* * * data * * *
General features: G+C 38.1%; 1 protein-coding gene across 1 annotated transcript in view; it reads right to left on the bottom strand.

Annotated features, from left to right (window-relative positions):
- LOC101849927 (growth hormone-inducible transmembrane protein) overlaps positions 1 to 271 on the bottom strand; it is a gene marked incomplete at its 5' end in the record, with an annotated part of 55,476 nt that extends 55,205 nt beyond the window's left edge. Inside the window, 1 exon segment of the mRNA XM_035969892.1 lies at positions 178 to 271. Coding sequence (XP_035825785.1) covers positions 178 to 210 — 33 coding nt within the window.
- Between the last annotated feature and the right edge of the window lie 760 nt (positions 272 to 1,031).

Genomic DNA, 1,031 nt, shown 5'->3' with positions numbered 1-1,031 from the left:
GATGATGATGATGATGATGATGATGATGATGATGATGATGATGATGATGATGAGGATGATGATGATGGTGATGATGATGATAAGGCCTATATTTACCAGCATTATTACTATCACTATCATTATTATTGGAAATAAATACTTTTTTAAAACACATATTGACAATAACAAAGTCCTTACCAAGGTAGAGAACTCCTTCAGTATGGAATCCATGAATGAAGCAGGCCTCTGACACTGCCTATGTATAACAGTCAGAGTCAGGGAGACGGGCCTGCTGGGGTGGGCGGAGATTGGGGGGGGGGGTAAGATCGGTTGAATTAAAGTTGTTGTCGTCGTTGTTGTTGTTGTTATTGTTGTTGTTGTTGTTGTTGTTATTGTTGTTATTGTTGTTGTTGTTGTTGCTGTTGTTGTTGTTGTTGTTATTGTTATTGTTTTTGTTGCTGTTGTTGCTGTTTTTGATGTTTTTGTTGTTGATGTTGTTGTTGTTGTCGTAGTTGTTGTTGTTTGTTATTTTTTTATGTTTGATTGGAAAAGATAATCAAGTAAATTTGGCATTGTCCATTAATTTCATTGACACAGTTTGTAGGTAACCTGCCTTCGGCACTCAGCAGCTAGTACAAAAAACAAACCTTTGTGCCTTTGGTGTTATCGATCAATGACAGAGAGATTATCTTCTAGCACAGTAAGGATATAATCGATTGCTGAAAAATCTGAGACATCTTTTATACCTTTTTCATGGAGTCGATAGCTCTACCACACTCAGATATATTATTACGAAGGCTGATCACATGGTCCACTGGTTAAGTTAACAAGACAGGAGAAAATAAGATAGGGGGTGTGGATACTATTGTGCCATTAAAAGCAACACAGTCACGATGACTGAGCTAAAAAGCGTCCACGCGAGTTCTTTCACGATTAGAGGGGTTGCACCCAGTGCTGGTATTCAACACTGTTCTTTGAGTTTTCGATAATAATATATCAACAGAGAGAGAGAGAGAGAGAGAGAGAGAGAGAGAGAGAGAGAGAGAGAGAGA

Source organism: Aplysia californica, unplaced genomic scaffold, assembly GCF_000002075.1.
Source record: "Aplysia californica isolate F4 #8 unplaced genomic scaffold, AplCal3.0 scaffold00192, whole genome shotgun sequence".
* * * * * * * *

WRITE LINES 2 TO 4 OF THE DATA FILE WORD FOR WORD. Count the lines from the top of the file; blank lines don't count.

Annotated features, from left to right (window-relative positions):
- LOC101849927 (growth hormone-inducible transmembrane protein) overlaps positions 1 to 271 on the bottom strand; it is a gene marked incomplete at its 5' end in the record, with an annotated part of 55,476 nt that extends 55,205 nt beyond the window's left edge. Inside the window, 1 exon segment of the mRNA XM_035969892.1 lies at positions 178 to 271. Coding sequence (XP_035825785.1) covers positions 178 to 210 — 33 coding nt within the window.
- Between the last annotated feature and the right edge of the window lie 760 nt (positions 272 to 1,031).